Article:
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Potential Restoration of the Infant Microbiome (PRIME)

This study is currently recruiting participants.
Verified March 2017 by New York University School of Medicine
Sponsor:
ClinicalTrials.gov Identifier:
NCT02407184
First Posted: April 2, 2015
Last Update Posted: March 16, 2017
The safety and scientific validity of this study is the responsibility of the study sponsor and investigators. Listing a study does not mean it has been evaluated by the U.S. Federal Government. Know the risks and potential benefits of clinical studies and talk to your health care provider before participating. Read our disclaimer for details.
Information provided by (Responsible Party):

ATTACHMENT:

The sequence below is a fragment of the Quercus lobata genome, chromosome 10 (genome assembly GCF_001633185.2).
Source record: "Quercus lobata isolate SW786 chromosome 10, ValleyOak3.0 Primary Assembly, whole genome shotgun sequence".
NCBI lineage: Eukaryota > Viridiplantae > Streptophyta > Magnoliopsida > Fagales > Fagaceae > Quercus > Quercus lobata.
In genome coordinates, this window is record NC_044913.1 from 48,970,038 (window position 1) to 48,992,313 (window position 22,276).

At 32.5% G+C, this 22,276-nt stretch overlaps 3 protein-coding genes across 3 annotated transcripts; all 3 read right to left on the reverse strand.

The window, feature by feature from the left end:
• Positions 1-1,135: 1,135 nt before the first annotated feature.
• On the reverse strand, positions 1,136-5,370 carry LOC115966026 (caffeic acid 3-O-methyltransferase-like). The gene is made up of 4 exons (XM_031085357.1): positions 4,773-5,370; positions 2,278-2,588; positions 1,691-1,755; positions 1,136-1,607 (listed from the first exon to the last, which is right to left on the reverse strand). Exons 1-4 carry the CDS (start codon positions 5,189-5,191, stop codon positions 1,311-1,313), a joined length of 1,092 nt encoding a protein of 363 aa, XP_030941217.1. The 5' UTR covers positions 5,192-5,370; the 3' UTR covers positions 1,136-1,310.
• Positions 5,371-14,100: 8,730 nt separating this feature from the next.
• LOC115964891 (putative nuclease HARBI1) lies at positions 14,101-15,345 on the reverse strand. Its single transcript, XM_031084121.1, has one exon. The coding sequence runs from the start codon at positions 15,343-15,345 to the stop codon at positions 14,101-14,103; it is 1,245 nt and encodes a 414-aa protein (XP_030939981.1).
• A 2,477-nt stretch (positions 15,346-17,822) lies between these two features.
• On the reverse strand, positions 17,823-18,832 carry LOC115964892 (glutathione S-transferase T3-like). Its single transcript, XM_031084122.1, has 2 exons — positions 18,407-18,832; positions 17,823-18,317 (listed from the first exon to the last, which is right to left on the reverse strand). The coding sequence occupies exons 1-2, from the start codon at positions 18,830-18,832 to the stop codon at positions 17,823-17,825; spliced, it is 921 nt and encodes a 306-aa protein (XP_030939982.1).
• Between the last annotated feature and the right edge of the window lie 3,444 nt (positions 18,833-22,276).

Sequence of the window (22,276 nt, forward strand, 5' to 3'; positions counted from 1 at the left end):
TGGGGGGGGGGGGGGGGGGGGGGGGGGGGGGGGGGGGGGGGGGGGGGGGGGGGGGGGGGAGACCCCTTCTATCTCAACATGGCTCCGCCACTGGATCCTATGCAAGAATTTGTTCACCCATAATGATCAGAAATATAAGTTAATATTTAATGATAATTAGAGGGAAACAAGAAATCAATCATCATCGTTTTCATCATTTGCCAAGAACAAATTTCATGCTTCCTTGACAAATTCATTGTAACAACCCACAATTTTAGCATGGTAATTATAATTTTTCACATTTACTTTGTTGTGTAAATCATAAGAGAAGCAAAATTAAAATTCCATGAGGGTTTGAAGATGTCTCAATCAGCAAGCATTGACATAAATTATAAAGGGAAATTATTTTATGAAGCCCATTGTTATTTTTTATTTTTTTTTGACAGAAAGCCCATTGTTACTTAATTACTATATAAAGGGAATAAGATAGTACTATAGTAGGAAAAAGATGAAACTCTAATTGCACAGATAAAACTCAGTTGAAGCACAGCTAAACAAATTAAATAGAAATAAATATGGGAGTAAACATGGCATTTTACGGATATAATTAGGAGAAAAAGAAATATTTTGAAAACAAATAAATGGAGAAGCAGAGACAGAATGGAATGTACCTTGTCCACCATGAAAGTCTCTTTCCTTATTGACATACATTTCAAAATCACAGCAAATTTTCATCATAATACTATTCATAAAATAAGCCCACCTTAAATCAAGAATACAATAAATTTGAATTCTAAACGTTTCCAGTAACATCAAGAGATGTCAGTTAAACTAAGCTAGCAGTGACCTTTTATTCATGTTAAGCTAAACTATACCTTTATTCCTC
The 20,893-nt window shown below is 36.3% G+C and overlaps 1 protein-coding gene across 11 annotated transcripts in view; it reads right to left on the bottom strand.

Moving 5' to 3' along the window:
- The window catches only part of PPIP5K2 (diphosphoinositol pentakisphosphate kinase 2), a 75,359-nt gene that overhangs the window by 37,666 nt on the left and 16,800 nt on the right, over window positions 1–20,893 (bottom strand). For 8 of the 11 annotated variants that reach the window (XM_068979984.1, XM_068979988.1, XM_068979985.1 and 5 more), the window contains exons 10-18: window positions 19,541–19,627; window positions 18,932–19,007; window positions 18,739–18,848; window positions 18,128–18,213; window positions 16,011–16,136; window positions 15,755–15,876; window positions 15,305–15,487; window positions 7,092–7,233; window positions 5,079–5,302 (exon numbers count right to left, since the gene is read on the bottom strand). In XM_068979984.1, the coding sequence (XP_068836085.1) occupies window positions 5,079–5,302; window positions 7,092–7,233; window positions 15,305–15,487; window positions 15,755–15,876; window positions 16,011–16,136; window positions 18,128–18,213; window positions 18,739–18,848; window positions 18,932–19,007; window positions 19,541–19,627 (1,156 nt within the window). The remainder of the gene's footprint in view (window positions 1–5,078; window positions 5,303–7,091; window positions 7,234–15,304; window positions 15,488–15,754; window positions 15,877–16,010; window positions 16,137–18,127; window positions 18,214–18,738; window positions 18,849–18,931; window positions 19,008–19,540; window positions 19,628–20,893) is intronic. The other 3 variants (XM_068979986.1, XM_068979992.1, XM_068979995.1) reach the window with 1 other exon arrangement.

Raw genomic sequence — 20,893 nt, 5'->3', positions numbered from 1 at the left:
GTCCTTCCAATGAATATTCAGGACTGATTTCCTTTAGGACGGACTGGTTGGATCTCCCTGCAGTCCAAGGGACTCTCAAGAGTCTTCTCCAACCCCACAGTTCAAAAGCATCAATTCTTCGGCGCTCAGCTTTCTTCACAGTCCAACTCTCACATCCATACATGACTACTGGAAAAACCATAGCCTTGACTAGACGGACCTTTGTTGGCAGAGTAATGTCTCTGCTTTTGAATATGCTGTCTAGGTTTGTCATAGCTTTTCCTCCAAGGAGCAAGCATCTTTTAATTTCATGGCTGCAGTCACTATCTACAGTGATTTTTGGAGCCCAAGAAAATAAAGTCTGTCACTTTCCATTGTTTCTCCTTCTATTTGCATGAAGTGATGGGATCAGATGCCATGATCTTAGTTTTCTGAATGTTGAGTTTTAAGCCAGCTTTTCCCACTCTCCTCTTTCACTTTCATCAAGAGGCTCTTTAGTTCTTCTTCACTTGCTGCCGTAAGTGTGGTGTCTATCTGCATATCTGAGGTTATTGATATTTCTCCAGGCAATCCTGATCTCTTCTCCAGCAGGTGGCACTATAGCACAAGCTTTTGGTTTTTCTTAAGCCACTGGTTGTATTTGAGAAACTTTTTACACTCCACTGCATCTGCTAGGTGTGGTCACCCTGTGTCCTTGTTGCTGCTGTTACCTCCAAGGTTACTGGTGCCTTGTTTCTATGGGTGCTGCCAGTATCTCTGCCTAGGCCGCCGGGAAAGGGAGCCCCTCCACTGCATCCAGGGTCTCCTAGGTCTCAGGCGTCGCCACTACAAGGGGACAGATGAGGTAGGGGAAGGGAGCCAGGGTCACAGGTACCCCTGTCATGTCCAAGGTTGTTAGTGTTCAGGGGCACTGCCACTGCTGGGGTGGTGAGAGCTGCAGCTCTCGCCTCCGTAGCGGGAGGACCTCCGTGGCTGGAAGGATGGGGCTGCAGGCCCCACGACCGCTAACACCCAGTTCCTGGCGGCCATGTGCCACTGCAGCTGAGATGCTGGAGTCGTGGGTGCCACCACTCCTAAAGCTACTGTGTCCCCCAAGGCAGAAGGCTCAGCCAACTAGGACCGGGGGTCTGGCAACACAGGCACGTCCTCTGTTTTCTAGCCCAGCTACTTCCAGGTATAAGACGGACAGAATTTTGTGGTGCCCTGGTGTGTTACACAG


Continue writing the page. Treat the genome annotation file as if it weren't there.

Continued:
New York University School of Medicine
  Purpose
Understanding the microbiome's important role in human health, the investigators wish to determine how the development of the infant microbiome is impacted by delivery mode, comparing natural vaginal birth to scheduled C-sections. Investigators will look at the oral, nasal, skin, vaginal and fecal bacteria of 78 mothers and their infants from birth to age 1.

Condition Intervention
Human Microbiome Other: Newborn exposure to mother vaginal microbiota

Study Type: Interventional
Study Design: Allocation: Non-Randomized
Intervention Model: Parallel Assignment
Masking: None (Open Label)
Primary Purpose: Other
Official Title: Potential Restoration of the Infant Microbiome

Further study details as provided by New York University School of Medicine:

Primary Outcome Measures:
  • Bacterial diversity of several body sites on mother and baby throughout one year post-birth as measured by the number and type of different bacteria present [ Time Frame: Day of Birth; Days 1 and 3; Weeks 1, 2, 3 and 4; Months 2, 3, 4, 5, 6, 7, 8, 9, 10, 11; Year 1 ]